It all started on my living room floor, when I was a little kid.
Every kid thinks their parents are heroes. It's a little odd, and more than a little wonderful, when you grow up and discover that they really are.
Mom and Dad both worked for Alaska Airlines; Dad as a pilot, then Chief Pilot, then VP of Operations, Mom as a Stewardess (that's what they called them back then) until she became pregnant with me. When I was a child, I used to love to sit on the living room floor when the other Alaska Airlines employees came over, and listen to them all swap stories. In those days, Alaska Airlines was like a family; all the employees knew each other, their spouses were all friends, their kids all went to school together, and a lot of them hung out together even when they weren't at work.
I don't remember how many times I heard stories about Operation Magic Carpet, although I don't recall hearing anyone refer to it that way. It was just, "Remember that time in Tel Aviv..." or "We were coming in over Aden..." or "...about the third trip in the C-46...." Some fabulous, wild adventure that would have everyone in the room laughing -- though I'm sure a lot of it wasn't funny at the time -- followed by some grand finale, such as "...coasting on fumes into Cyprus..." or wherever.
I remember my dad telling the story when he and some of the other pilots first arrived in Aden, the overworked British officer, whom Dad thought was in charge of the refugee camp, warning him and the other pilots about the dangers of landing anywhere in Arab territory. What would happen to them if they did – and, worse yet, what would happen to their passengers. The wording was slightly different each time, but the gist was always the same: "If you are shot down, try to land in the Red Sea, preferably near a British or European ship. If you land anywhere in any Arab territory, you and your crew may survive if their military finds you first. But your passengers will not. If any of the tribesmen reach you first, neither you nor your crew nor your passengers will be spared."
Dad was a sucker for children, and the Yemenite children left a deep impression upon him, especially their big, dark eyes that followed him whenever he walked past. He asked that officer, "Even the children?"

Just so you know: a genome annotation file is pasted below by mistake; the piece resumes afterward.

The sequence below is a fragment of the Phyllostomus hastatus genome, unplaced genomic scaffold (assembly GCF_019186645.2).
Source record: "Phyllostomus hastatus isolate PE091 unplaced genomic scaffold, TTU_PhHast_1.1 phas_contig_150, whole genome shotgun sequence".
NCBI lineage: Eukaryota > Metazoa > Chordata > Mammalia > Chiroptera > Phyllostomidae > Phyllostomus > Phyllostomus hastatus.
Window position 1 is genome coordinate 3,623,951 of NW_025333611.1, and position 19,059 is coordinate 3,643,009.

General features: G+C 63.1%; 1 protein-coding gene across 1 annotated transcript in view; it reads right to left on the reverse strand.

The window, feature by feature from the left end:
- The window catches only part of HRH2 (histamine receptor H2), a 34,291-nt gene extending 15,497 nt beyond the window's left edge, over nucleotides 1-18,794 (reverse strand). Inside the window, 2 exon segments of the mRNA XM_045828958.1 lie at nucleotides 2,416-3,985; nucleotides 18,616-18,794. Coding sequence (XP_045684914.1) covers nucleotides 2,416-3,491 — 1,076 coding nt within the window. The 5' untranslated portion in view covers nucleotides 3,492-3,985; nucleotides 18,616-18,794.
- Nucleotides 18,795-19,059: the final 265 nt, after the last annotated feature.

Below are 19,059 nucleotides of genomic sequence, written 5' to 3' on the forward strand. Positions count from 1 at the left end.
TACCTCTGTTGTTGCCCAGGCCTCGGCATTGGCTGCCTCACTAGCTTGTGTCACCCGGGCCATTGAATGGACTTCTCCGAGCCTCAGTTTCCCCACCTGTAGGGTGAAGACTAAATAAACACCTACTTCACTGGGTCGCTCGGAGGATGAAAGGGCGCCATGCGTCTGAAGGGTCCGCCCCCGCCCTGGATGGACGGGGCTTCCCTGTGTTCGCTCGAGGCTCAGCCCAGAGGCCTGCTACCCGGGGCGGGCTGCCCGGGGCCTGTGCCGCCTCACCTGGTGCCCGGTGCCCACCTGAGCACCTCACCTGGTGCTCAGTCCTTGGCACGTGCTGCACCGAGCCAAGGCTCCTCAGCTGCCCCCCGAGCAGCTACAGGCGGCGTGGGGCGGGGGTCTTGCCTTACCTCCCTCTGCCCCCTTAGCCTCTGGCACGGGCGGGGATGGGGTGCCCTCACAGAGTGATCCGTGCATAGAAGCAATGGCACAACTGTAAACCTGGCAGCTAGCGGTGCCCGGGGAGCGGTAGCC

The officer looked at him and said, "I assure you, an Arab will look at those little Jewish children and will only see something that will grow up to be a big Jew."
I remember Dad shaking his head over the thought that anyone could murder a bunch of helpless, adorable children four and five years old. He never forgot them, and spoke of them often.
Our living room is where I first heard the story of how Bob Maguire managed to keep his Yemenite passengers safe during a forced landing in Egypt, by radioing ahead and telling the airport that he had smallpox aboard.
It's also where I heard Larry Roger talk about being shot at during approach into Tel Aviv, with his light-hearted, bone-dry delivery..."It certainly gets your attention..."
I never tired of Mom's stories of her flights, especially out of Shanghai, ferrying Jewish refugees from China to Israel by way of Hong Kong and Bombay; of the way the overloaded DC-4 "staggered into the air" while the crew held their breath, gripped their seats, and tried to pretend everything was okay for the sake of their passengers. Or of the nice little old man who stopped to pat her hand when they disembarked at last in Tel Aviv, and told her she was "the kind of girl a man would marry even without a dowry."
Or of how the last flight from Shanghai took off to the sound of gunfire coming from the end of the runway, as the Communist forces closed in.
That period of time, which included my parents' wedding in Asmara, was all part of the Mom and Dad Mythology; stories that are part of the background and fabric of my life. And as we grew up, my brothers and I stopped really paying attention to it. We took it for granted.